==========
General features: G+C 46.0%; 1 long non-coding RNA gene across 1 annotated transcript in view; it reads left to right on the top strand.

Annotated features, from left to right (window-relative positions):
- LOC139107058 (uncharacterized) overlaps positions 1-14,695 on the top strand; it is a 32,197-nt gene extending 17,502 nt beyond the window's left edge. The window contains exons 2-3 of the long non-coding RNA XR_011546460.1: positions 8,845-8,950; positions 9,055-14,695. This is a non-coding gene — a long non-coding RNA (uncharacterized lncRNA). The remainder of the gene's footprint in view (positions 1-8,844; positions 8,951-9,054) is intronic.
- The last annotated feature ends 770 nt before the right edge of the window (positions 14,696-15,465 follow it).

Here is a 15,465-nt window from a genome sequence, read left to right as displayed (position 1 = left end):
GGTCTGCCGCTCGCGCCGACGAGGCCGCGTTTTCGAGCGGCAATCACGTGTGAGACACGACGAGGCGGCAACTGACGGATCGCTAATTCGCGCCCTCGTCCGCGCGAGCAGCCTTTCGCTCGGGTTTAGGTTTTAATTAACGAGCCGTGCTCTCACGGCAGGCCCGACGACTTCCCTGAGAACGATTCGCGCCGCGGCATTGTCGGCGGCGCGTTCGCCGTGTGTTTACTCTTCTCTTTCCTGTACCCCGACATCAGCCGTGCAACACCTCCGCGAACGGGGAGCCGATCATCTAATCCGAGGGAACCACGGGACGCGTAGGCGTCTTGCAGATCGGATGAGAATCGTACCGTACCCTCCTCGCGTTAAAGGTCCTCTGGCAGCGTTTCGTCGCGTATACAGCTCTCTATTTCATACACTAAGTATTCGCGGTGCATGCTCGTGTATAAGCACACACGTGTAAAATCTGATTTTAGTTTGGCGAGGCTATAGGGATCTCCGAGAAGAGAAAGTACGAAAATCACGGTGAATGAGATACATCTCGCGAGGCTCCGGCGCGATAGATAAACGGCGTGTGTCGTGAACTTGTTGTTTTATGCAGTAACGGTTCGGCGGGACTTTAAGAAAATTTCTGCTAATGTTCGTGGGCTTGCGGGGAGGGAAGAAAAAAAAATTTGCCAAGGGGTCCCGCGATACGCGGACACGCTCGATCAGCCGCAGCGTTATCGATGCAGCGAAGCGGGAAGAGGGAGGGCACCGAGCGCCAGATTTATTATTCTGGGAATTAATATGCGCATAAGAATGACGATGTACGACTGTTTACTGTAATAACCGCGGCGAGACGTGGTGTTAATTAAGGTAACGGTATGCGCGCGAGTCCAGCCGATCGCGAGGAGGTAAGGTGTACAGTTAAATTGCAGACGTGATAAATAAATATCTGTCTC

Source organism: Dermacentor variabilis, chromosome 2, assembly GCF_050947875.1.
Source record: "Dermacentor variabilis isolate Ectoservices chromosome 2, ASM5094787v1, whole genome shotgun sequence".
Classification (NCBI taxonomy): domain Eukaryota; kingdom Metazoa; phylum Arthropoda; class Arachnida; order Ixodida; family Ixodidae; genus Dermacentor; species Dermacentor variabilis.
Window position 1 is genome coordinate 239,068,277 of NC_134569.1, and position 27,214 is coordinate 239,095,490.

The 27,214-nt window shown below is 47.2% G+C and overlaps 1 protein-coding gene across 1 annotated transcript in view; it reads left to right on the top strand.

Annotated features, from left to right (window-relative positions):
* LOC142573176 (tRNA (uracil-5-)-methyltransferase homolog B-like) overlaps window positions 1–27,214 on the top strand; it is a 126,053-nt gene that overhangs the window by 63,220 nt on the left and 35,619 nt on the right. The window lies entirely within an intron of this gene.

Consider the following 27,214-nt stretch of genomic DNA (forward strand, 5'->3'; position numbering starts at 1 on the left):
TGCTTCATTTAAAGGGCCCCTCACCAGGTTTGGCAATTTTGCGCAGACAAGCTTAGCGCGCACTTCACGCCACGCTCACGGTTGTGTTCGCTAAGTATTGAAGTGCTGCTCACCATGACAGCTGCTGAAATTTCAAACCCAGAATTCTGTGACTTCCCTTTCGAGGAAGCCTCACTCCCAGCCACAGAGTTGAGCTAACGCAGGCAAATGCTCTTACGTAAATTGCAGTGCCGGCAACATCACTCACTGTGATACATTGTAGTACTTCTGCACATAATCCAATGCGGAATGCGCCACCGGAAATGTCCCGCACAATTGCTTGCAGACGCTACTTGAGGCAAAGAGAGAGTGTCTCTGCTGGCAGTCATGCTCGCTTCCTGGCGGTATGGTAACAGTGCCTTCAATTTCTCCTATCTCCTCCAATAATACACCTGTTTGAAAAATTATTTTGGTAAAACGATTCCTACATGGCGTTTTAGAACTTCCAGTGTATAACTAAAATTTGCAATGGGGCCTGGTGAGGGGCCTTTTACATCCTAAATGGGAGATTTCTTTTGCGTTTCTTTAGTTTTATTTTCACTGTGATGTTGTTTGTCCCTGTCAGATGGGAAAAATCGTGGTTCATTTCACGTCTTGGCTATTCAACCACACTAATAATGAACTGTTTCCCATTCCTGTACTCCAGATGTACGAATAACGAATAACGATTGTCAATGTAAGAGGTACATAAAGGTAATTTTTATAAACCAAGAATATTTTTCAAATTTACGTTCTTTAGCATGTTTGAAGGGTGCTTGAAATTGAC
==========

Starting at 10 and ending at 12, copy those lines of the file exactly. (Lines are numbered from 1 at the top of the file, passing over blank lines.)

Window position 1 is genome coordinate 239,068,277 of NC_134569.1, and position 27,214 is coordinate 239,095,490.

The 27,214-nt window shown below is 47.2% G+C and overlaps 1 protein-coding gene across 1 annotated transcript in view; it reads left to right on the top strand.

Annotated features, from left to right (window-relative positions):